France claims Russia not helping to stabilise CAR


Russia’s expanding influence in Central African Republic (CAR), a former French colony, is not likely to stabilise the country, French Defence Minister Florence Parly told weekly Jeune Afrique.

In December last year, Russia obtained the go-ahead from the United Nations’ Security Council to deliver arms to CAR, facing near-constant armed conflict since 2013, when a mostly Muslim Seleka rebel coalition overthrew then-president Francois Bozize, prompting reprisals from Christian ‘anti-balaka’ militias.

Despite electing a new leader in 2016, the country remains mired in tit-for-tat inter-communal violence and political instability.

Earlier this year Russia donated weapons and sent 175 trainers to CAR to bolster government’s fight against militia groups.

Last week it said it planned to send additional equipment and deploy more instructors, escalating its most significant military foray into Africa in decades.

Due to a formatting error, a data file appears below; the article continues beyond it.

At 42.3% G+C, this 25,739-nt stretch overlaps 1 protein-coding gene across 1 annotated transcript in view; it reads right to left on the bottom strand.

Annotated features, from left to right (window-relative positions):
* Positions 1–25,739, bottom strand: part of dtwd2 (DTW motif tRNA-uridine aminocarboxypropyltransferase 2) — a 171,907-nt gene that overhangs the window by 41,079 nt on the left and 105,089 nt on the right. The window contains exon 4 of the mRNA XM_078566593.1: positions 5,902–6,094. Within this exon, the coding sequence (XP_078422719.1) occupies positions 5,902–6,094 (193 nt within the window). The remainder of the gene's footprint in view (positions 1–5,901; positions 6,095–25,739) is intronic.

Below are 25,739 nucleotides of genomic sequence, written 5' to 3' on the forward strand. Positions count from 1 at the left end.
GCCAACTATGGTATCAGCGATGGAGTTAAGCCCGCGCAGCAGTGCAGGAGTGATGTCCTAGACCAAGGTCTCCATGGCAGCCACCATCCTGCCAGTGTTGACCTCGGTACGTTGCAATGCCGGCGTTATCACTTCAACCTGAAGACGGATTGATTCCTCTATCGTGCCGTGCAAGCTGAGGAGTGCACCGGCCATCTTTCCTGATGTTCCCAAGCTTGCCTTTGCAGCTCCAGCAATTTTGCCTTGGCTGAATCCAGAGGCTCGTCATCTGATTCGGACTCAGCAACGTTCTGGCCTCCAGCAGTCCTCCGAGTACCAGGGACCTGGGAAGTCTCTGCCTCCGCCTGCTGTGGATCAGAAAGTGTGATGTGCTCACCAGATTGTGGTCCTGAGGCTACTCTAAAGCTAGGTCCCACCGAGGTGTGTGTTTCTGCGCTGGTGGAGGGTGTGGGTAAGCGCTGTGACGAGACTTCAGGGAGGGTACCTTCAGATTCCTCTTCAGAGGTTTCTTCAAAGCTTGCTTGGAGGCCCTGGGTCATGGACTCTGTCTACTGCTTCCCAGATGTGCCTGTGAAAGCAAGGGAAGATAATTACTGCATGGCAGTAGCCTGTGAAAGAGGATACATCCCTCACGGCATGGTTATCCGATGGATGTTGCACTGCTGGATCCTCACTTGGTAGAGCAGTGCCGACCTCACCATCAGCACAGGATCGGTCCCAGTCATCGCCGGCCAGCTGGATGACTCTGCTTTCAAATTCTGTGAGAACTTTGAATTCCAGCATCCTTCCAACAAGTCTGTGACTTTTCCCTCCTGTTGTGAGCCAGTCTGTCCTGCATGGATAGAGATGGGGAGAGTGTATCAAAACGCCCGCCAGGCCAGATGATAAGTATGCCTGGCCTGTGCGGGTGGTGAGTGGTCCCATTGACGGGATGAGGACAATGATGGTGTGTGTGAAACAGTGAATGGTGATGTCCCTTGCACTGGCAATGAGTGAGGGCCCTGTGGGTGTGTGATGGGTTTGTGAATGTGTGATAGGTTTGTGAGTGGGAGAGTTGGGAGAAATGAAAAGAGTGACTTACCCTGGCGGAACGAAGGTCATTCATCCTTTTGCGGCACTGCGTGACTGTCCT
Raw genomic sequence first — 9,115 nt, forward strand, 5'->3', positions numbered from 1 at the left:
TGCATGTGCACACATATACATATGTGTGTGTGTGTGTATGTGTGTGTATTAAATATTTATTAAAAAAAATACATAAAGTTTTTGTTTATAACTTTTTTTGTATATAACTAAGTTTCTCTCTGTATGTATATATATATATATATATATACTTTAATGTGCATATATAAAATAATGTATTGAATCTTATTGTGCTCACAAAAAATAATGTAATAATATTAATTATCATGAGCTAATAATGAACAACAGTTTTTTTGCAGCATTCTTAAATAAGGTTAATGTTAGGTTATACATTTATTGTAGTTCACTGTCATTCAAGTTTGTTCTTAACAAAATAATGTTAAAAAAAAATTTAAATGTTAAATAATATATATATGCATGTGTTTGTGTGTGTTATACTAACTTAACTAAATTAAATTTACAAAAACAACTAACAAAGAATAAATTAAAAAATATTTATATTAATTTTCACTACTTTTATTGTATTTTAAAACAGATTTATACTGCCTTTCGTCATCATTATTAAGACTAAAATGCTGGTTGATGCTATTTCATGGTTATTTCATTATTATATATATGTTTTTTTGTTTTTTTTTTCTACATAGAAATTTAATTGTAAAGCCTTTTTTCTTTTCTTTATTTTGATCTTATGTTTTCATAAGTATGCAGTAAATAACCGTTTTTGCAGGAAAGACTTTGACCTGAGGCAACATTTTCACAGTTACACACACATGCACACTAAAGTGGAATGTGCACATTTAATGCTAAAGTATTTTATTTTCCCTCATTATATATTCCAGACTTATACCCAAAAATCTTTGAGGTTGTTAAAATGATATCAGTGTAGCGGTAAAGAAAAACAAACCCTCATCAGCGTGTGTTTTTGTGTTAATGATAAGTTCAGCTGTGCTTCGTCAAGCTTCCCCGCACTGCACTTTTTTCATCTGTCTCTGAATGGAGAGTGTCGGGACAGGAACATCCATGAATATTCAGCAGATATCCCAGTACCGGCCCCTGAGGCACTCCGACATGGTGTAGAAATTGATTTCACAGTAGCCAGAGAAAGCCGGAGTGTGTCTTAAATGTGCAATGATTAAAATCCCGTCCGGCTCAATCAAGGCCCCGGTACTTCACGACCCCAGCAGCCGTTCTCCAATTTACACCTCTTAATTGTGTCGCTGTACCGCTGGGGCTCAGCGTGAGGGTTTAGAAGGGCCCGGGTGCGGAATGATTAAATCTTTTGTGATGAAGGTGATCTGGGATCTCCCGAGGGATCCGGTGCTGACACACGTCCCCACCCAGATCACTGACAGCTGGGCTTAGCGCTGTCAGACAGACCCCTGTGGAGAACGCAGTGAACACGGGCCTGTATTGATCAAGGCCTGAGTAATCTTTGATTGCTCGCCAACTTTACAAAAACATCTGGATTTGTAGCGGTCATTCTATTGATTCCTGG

Asked if Russia’s growing influence in CAR was posing a threat to French interests, Parly said: “I will not speak of French interests but of Central African interests”.
“Africa belongs to Africans and no one else, no more to the Russians than the French,” she said.
“Russia asserted its presence in the Central African Republic in recent months, it is true, but I am not sure this presence and the actions by Moscow, like agreements negotiated in Khartoum in August, help to stabilise the country,” she said.

Russia’s foreign ministry defended its actions against what it said was “a certain ‘jealousy'” by other foreign powers over Russia’s role in CAR.

Central African armed groups signed a preliminary agreement at the end of August in Khartoum under the aegis of Russia and Sudan, while the African Union, supported by Paris, oversaw post-crisis negotiations.

France has a military presence in CAR, mainly in the UN peacekeeping mission, MINUSCA.